Morphological stasis in the first myxomycete from the Mesozoic, and the likely role of cryptobiosis

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Rikkinen , J , Grimaldi , D A & Schmidt , A R 2019 , ' Morphological stasis in the first myxomycete from the Mesozoic, and the likely role of cryptobiosis ' , Scientific Reports , vol. 9 , 19730 . https://doi.org/10.1038/s41598-019-55622-9

Title: Morphological stasis in the first myxomycete from the Mesozoic, and the likely role of cryptobiosis
Author: Rikkinen, Jouko; Grimaldi, David A.; Schmidt, Alexander R.
Contributor organization: Helsinki Institute of Sustainability Science (HELSUS)
Botany
Viikki Plant Science Centre (ViPS)
Plant Biology
Lichens
Organismal and Evolutionary Biology Research Programme
Teachers' Academy
Date: 2019-12-24
Language: eng
Number of pages: 8
Belongs to series: Scientific Reports
ISSN: 2045-2322
DOI: https://doi.org/10.1038/s41598-019-55622-9
URI: http://hdl.handle.net/10138/310207
Abstract: Myxomycetes constitute a group within the Amoebozoa well known for their motile plasmodia and morphologically complex fruiting bodies. One obstacle hindering studies of myxomycete evolution is that their fossils are exceedingly rare, so evolutionary analyses of this supposedly ancient lineage of amoebozoans are restricted to extant taxa. Molecular data have significantly advanced myxomycete systematics, but the evolutionary history of individual lineages and their ecological adaptations remain unknown. Here, we report exquisitely preserved myxomycete sporocarps in amber from Myanmar, ca. 100 million years old, one of the few fossil myxomycetes, and the only definitive Mesozoic one. Six densely-arranged stalked sporocarps were engulfed in tree resin while young, with almost the entire spore mass still inside the sporotheca. All morphological features are indistinguishable from those of the modern, cosmopolitan genus Stemonitis, demonstrating that sporocarp morphology has been static since at least the mid-Cretaceous. The ability of myxomycetes to develop into dormant stages, which can last years, may account for the phenotypic stasis between living Stemonitis species and this fossil one, similar to the situation found in other organisms that have cryptobiosis. We also interpret Stemonitis morphological stasis as evidence of strong environmental selection favouring the maintenance of adaptations that promote wind dispersal.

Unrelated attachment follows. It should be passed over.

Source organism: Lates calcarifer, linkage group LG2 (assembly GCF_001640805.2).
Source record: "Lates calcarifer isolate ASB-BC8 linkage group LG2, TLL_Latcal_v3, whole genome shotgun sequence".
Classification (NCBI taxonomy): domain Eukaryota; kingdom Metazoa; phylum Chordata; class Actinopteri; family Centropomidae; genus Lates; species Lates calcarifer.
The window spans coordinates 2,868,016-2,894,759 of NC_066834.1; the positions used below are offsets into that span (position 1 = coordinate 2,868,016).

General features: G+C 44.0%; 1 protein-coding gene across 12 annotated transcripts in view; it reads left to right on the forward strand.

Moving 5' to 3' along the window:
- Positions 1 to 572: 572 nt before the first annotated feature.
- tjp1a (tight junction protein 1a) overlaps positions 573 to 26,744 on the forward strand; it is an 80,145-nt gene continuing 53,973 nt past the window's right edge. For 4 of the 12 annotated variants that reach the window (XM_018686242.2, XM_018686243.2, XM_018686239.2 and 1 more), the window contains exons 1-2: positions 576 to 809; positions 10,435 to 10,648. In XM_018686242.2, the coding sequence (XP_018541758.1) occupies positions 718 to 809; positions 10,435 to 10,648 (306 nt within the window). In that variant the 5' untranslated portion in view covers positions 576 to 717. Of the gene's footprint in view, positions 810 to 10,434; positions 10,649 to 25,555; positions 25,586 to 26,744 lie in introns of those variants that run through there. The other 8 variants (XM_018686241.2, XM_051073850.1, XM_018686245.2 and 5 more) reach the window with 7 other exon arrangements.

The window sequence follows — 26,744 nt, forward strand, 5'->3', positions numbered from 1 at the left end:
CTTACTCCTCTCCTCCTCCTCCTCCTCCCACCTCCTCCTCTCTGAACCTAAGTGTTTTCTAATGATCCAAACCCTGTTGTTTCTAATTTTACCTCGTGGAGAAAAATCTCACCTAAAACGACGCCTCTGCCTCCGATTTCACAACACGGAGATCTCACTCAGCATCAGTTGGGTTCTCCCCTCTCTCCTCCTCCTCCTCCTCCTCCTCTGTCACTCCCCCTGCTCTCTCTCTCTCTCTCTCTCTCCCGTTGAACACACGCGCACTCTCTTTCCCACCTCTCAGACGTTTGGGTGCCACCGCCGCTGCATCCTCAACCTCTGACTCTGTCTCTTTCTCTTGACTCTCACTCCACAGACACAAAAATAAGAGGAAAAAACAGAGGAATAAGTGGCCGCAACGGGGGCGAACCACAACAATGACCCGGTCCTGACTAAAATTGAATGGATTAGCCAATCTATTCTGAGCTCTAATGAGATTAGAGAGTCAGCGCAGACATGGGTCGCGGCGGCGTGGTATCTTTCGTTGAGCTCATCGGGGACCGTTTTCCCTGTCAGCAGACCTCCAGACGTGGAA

Subject: Stemonitis
Stemonitales
Myxomycetes
amber
fossil
evolution
Cretaceous
morphology
1181 Ecology, evolutionary biology
Peer reviewed: Yes
Rights: cc_by
Usage restriction: openAccess
Self-archived version: publishedVersion


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